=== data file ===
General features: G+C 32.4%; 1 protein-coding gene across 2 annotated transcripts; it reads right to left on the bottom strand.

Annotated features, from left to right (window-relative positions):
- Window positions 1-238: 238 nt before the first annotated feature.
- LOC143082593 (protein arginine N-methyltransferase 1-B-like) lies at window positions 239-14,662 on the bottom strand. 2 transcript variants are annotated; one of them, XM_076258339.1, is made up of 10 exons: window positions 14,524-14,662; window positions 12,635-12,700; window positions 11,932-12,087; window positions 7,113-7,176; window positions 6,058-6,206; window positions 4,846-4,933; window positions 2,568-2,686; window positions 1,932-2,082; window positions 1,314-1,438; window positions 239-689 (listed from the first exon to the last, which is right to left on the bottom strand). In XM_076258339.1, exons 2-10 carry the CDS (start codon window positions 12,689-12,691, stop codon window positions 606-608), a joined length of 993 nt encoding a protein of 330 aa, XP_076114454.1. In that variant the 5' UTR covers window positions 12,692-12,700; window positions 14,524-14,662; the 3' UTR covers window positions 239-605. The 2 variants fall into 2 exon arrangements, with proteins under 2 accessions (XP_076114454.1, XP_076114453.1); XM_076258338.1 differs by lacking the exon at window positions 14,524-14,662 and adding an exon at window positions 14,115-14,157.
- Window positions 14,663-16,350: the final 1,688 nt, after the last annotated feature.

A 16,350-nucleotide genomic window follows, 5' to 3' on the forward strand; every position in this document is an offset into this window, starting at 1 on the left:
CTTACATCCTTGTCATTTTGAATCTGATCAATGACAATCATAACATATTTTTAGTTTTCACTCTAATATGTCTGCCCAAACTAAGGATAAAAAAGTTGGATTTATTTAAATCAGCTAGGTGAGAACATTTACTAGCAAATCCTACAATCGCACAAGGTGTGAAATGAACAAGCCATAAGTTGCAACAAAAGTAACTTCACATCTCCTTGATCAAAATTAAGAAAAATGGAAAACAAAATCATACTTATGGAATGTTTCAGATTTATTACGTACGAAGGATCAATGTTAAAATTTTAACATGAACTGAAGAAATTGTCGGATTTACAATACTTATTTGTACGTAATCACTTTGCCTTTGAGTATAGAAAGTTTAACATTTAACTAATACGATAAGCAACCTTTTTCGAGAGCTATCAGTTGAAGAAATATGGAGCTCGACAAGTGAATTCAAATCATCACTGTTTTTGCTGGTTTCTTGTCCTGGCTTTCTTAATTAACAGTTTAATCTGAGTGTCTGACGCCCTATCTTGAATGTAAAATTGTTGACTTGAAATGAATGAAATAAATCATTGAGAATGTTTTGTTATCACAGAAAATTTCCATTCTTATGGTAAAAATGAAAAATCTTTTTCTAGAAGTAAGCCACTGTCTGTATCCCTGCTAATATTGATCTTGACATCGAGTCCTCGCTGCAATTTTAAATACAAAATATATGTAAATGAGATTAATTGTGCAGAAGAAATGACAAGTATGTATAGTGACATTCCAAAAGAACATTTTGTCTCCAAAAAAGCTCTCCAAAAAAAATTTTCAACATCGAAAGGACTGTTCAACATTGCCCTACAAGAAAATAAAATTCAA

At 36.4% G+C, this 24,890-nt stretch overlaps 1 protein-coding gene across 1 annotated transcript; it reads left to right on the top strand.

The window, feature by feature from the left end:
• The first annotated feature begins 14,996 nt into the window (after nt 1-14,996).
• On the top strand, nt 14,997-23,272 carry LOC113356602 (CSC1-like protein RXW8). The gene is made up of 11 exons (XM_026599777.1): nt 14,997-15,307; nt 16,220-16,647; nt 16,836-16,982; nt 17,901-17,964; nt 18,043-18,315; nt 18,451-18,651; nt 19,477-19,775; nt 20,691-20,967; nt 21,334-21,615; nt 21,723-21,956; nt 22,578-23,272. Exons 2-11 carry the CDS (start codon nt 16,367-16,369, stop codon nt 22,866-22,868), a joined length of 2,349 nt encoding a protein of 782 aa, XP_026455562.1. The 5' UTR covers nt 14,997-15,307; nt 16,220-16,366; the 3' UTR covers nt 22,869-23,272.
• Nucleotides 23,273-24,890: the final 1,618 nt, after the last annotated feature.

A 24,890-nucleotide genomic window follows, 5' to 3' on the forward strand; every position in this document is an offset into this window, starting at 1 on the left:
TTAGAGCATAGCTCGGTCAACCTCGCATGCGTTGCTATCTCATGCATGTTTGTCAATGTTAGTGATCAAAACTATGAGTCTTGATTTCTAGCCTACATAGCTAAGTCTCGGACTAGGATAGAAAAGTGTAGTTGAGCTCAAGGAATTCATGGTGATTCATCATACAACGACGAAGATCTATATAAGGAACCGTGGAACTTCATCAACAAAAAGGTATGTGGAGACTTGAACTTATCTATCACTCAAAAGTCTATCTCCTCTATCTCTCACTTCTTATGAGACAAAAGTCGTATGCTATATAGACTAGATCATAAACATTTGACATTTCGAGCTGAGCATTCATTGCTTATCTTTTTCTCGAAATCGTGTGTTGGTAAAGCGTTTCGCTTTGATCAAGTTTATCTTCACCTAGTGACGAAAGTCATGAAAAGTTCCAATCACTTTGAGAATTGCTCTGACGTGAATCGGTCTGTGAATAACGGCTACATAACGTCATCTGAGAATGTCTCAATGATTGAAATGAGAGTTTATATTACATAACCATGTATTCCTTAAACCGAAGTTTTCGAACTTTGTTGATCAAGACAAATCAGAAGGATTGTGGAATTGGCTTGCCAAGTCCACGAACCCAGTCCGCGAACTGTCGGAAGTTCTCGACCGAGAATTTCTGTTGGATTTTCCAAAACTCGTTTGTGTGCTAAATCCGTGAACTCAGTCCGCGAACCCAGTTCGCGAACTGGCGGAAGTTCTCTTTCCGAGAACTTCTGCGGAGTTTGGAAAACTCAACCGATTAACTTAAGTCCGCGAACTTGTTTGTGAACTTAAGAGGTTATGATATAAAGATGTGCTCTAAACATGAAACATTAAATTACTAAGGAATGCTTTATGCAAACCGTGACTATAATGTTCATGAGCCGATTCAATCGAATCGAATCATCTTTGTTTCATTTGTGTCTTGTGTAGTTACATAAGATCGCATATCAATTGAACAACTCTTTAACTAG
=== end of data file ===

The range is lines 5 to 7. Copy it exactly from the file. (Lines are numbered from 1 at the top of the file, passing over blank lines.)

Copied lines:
- Window positions 14,663-16,350: the final 1,688 nt, after the last annotated feature.

A 16,350-nucleotide genomic window follows, 5' to 3' on the forward strand; every position in this document is an offset into this window, starting at 1 on the left:
CTTACATCCTTGTCATTTTGAATCTGATCAATGACAATCATAACATATTTTTAGTTTTCACTCTAATATGTCTGCCCAAACTAAGGATAAAAAAGTTGGATTTATTTAAATCAGCTAGGTGAGAACATTTACTAGCAAATCCTACAATCGCACAAGGTGTGAAATGAACAAGCCATAAGTTGCAACAAAAGTAACTTCACATCTCCTTGATCAAAATTAAGAAAAATGGAAAACAAAATCATACTTATGGAATGTTTCAGATTTATTACGTACGAAGGATCAATGTTAAAATTTTAACATGAACTGAAGAAATTGTCGGATTTACAATACTTATTTGTACGTAATCACTTTGCCTTTGAGTATAGAAAGTTTAACATTTAACTAATACGATAAGCAACCTTTTTCGAGAGCTATCAGTTGAAGAAATATGGAGCTCGACAAGTGAATTCAAATCATCACTGTTTTTGCTGGTTTCTTGTCCTGGCTTTCTTAATTAACAGTTTAATCTGAGTGTCTGACGCCCTATCTTGAATGTAAAATTGTTGACTTGAAATGAATGAAATAAATCATTGAGAATGTTTTGTTATCACAGAAAATTTCCATTCTTATGGTAAAAATGAAAAATCTTTTTCTAGAAGTAAGCCACTGTCTGTATCCCTGCTAATATTGATCTTGACATCGAGTCCTCGCTGCAATTTTAAATACAAAATATATGTAAATGAGATTAATTGTGCAGAAGAAATGACAAGTATGTATAGTGACATTCCAAAAGAACATTTTGTCTCCAAAAAAGCTCTCCAAAAAAAATTTTCAACATCGAAAGGACTGTTCAACATTGCCCTACAAGAAAATAAAATTCAA